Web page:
Additionally, your songs need to be able to maintain the listener’s attention all the way through. Add solos, riffs, bridges, breakdowns, and highlight each of your instrumentalists’ individual talent. Keep switching it up so that the listener becomes entranced, dying to know what’s coming next. But, be careful not to go overboard with your verses, as above all, your chorus should be the section that sells the song.

When it comes to writing songs with mass appeal, writing a champion chorus is by far the greatest feat, and it definitely takes time to master. Eventually, songwriters are able to develop their own style, but not without years of practice and experimentation. Despite this, understanding the following general principle makes it easier to get a grip on chorus writing.

Using as few words as needed to get the main message across, and repetition of words and phrases will definitely assist in making your chorus a powerful tool. For that matter, some of the best choruses written in history revolve entirely around the repetition of a single phrase such as Alanis Morissette’s, “You Oughta Know.” It’s bold, in-your-face, and straight to the point.

Even if a listener only hears the chorus of this song, the main message Morissette is trying to make is still apparent. Nothing beyond those three simple words really needs to be said. With a single phrase, Morissette managed to write one of the most impactful songs of the 90s, especially for feminists, and one of the best “fuck-you” songs of all time.

The last rule of thumb that I will be discussing in regards to writing strong material doesn’t really come into play, until your group is ready to approach radio stations for airplay and/or record labels for roster consideration.

Few are aware of the fact that the first 30 seconds of a song is the determining factor in terms of whether or not a band gets radio play and/or a record deal. May I repeat, only the first 30 seconds of a given song! You’ll note that this is a very short period of time to grasp a listener’s attention. So, suffice it to say, you better make it good.

If you do manage to present something of interest within that time frame, both station managers and A&R reps will quickly flip through your other tracks to see if it was just a fluke, or if your band has genuine marketability. Therefore, your material must be consistently captivating.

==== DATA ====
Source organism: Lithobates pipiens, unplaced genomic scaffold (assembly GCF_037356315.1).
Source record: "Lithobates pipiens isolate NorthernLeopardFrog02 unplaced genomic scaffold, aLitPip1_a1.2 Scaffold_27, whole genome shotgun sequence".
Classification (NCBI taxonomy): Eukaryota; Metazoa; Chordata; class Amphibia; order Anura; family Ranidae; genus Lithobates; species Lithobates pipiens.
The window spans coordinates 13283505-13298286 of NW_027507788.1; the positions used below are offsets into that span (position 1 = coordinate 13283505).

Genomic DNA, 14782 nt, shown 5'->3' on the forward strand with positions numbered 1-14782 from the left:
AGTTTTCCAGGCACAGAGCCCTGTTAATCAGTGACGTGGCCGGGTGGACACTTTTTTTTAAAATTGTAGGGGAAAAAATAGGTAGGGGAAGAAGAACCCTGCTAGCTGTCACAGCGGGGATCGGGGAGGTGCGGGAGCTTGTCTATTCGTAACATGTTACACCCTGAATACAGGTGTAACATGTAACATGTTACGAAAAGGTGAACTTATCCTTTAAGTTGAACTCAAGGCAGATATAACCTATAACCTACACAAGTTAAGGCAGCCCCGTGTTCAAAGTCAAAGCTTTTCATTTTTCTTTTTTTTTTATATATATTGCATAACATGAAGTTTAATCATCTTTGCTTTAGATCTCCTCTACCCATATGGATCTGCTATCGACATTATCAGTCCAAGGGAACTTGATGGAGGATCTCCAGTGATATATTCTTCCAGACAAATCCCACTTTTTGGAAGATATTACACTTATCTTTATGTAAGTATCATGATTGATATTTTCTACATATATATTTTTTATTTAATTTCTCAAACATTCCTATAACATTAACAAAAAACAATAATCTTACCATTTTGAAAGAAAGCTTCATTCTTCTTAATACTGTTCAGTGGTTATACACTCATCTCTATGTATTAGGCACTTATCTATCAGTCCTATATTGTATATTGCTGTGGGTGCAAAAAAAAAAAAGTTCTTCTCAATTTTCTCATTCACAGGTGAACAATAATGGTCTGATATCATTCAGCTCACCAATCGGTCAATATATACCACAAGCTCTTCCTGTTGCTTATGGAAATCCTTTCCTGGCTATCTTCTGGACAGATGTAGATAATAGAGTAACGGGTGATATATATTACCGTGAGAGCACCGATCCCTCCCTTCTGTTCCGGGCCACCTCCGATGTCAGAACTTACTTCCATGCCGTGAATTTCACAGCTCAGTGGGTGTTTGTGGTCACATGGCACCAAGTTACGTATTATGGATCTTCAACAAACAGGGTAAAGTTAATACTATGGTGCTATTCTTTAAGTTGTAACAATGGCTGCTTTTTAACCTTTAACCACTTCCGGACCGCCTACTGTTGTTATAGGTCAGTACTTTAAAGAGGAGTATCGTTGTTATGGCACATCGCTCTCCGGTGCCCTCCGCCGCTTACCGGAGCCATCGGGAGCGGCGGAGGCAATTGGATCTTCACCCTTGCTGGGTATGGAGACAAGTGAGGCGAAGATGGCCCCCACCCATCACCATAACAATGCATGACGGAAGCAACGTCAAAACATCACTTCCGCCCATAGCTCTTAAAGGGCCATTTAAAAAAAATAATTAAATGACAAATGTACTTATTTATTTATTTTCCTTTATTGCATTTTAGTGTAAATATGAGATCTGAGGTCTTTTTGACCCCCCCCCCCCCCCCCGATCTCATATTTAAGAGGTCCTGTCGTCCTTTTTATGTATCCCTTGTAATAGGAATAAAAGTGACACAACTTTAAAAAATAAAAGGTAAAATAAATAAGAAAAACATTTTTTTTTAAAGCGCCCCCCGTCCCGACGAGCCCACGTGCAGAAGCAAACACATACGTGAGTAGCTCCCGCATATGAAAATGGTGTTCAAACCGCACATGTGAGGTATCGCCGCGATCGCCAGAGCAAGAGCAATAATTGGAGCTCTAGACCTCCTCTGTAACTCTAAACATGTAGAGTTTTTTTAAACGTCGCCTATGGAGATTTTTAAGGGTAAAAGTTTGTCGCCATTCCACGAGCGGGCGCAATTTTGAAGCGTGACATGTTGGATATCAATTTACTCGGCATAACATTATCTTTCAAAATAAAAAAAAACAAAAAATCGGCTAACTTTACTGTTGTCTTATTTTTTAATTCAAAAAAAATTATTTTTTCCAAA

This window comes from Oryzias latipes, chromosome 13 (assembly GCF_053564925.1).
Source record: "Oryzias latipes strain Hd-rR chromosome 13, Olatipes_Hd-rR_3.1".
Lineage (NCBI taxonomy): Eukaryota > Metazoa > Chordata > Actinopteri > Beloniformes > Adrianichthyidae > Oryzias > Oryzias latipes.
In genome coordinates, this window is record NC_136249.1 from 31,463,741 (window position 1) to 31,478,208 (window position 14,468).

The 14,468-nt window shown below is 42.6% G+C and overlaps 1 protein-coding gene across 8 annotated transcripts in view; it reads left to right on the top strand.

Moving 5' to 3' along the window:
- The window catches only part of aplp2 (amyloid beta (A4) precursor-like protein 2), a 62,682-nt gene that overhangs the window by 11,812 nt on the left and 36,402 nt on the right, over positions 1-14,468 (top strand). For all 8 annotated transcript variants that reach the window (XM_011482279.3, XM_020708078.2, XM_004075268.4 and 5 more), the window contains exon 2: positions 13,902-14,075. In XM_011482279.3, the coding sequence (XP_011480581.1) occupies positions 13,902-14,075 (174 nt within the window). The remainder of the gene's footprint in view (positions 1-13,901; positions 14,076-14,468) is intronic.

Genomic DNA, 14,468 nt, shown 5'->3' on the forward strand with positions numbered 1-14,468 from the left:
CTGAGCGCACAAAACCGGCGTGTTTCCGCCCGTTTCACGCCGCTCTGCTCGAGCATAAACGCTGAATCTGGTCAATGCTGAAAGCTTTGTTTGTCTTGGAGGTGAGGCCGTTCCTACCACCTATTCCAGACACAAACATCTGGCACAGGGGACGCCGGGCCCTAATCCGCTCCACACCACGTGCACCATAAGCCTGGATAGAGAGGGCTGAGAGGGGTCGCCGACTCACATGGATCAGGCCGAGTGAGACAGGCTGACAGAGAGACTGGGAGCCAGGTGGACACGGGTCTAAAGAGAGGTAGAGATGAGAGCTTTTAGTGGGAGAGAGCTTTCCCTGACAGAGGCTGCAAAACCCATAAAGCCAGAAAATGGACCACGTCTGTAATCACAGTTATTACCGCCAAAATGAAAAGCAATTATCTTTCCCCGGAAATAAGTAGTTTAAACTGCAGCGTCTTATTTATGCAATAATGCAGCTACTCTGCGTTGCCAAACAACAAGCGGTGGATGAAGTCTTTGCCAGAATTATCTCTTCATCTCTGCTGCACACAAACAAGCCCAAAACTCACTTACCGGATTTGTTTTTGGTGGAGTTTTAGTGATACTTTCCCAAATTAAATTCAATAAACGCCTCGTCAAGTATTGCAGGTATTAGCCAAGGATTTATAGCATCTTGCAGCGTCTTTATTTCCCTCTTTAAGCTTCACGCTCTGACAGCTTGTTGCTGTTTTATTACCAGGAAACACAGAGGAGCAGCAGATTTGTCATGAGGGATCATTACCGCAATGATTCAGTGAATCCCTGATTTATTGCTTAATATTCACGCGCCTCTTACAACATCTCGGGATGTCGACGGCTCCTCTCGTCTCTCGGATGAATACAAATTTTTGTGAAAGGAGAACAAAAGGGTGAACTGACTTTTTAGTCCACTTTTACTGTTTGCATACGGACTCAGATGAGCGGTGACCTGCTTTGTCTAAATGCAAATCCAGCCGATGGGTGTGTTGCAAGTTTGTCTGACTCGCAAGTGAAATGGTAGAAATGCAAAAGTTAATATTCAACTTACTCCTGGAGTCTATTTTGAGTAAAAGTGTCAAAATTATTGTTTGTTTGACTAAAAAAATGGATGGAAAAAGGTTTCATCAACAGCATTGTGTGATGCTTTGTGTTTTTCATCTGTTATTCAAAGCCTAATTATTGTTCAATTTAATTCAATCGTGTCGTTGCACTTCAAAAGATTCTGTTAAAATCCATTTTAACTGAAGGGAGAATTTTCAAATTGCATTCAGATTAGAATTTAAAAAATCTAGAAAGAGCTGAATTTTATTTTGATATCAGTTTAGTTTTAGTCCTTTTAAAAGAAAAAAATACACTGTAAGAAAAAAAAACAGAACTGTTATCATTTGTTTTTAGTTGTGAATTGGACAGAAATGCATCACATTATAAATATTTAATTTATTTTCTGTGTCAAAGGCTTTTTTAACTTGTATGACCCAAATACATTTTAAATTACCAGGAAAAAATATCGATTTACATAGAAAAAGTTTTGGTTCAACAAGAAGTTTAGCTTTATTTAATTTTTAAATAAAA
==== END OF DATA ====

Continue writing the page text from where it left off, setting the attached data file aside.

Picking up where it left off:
When it comes to creating compositions that have the potential for mass appeal, keeping it simple in all respects predominantly seems to be the key to success. However, I will note that there are always exceptions to these general guidelines, and one can never be certain whether they’ve stumbled upon greatness or failure without testing their material amongst different audiences to gage opinion. By providing these songwriting principles I’m not trying to stifle your creativity, nor am I suggesting that the only songs that are any good are simple. Hell, I like my Deep Purple and The Doors every now and again. All I’m saying is that if you want your band to have commercial success, you'll need to buy into this formula to a certain extent.

Irrespective of this, the tendency these days is to release albums with only two to three strong singles. Therefore, if you’re a prog-rocker at heart, you may just be in luck. There’s definitely a market for what I like to refer to as “stoner rock,” but keep in mind, in order for songs of that nature to attain success, they usually need to break in through an underground movement first, which will obviously pose a greater challenge to your band. In addition, they will more than likely require a radio edit that will substantially cut down your 10-minute guitar solos. Though, I do wish you all the power in the world, if this is the route you choose to undertake.

Rather, if you are simply a musician who creates art for art sake, never let these guidelines constrict your passion. They are merely meant to be used as a tool for bands wishing to obtain commercial success, and with that comes financial remuneration. And…let me tell you, there’s nothing better than getting paid for something you really enjoy doing.

About the Author:

Rose Cora Perry is the frontwoman for Canadian hard rock band ANTI-HERO known as “The 21st Century Answer to Nirvana”, as well as the sole owner and operator of HER Records, a management company in which she offers marketing, promotion, publicity, tour booking, and artist development services.

Her band ANTI-HERO has toured extensively across North America playing notable festivals such as Warped Tour, Canadian Music Week, NorthbyNorthEast, Wakefest, and MEANYFest.

Voted “Best Rock Act of the Year” by numerous industry publications, their critically acclaimed debut album, "Unpretty" is available worldwide for purchase.

Rose Cora Perry is a dedicated promoter of D.I.Y. ethics, and an avid supporter of independent musicians.For more information on Rose Cora Perry and her band's accomplishments, please visit http://www.anti-hero.ca/ or http://www.rosecoraperry.com/